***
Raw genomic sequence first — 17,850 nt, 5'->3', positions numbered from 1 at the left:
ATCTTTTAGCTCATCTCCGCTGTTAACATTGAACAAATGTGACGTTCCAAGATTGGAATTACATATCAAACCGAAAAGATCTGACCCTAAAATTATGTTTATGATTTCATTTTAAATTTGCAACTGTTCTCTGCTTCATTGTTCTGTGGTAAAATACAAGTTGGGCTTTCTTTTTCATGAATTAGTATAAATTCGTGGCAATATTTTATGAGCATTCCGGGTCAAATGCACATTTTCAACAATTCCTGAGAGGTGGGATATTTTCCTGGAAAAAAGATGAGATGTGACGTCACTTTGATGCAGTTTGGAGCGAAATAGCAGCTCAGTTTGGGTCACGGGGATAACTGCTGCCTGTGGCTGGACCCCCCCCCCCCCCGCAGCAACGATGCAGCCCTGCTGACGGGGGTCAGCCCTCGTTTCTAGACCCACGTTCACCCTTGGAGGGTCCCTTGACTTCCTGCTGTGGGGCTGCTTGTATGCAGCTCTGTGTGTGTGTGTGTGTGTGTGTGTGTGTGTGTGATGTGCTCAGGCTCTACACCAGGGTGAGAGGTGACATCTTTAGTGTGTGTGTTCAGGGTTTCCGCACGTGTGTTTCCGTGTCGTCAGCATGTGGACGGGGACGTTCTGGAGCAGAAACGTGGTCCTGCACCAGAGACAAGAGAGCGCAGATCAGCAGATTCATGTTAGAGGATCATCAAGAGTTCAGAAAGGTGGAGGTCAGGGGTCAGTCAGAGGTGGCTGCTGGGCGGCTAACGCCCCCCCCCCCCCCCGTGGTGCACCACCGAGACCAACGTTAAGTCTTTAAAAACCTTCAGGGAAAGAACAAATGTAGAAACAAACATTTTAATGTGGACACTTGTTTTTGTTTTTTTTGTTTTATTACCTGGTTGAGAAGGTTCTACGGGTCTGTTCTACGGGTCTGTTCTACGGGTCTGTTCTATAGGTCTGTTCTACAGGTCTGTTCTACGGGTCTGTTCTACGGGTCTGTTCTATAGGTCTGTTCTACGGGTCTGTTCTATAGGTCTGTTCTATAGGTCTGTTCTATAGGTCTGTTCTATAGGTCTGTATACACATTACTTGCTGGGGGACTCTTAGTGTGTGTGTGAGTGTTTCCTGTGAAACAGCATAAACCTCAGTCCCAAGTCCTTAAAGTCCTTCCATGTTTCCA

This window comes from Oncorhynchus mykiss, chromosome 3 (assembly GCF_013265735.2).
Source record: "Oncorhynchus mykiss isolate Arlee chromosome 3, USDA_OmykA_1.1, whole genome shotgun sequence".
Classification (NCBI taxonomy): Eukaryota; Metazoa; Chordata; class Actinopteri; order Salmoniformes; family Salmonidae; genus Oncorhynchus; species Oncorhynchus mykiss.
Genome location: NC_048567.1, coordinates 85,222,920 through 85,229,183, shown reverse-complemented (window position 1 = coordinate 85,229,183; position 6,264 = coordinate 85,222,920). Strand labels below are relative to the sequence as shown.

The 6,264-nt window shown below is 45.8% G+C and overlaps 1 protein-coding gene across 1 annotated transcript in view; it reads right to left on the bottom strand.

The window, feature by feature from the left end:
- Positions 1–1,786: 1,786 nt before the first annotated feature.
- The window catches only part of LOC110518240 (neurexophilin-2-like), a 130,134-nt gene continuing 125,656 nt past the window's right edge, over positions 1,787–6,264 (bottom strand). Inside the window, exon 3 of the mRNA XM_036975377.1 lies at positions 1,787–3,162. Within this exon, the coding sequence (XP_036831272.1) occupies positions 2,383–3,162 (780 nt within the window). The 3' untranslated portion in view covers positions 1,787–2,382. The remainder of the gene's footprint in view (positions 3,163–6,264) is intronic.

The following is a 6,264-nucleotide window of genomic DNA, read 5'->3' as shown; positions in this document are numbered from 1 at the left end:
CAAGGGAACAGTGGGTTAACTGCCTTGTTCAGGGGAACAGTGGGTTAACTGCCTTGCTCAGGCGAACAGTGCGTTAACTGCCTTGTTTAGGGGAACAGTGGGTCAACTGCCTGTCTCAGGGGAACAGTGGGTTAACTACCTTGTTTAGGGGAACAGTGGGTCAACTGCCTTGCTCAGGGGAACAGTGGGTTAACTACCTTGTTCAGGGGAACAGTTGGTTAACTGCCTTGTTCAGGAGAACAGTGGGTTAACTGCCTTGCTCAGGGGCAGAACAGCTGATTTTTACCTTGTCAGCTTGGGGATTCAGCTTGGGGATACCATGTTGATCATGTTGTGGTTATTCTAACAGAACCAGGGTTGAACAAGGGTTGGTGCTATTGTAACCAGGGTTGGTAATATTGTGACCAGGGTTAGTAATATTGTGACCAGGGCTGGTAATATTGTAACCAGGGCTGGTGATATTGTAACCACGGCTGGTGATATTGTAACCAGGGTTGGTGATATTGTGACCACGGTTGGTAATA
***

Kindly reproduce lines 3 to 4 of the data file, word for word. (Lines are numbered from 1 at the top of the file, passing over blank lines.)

This window comes from Oncorhynchus mykiss, chromosome 3 (assembly GCF_013265735.2).
Source record: "Oncorhynchus mykiss isolate Arlee chromosome 3, USDA_OmykA_1.1, whole genome shotgun sequence".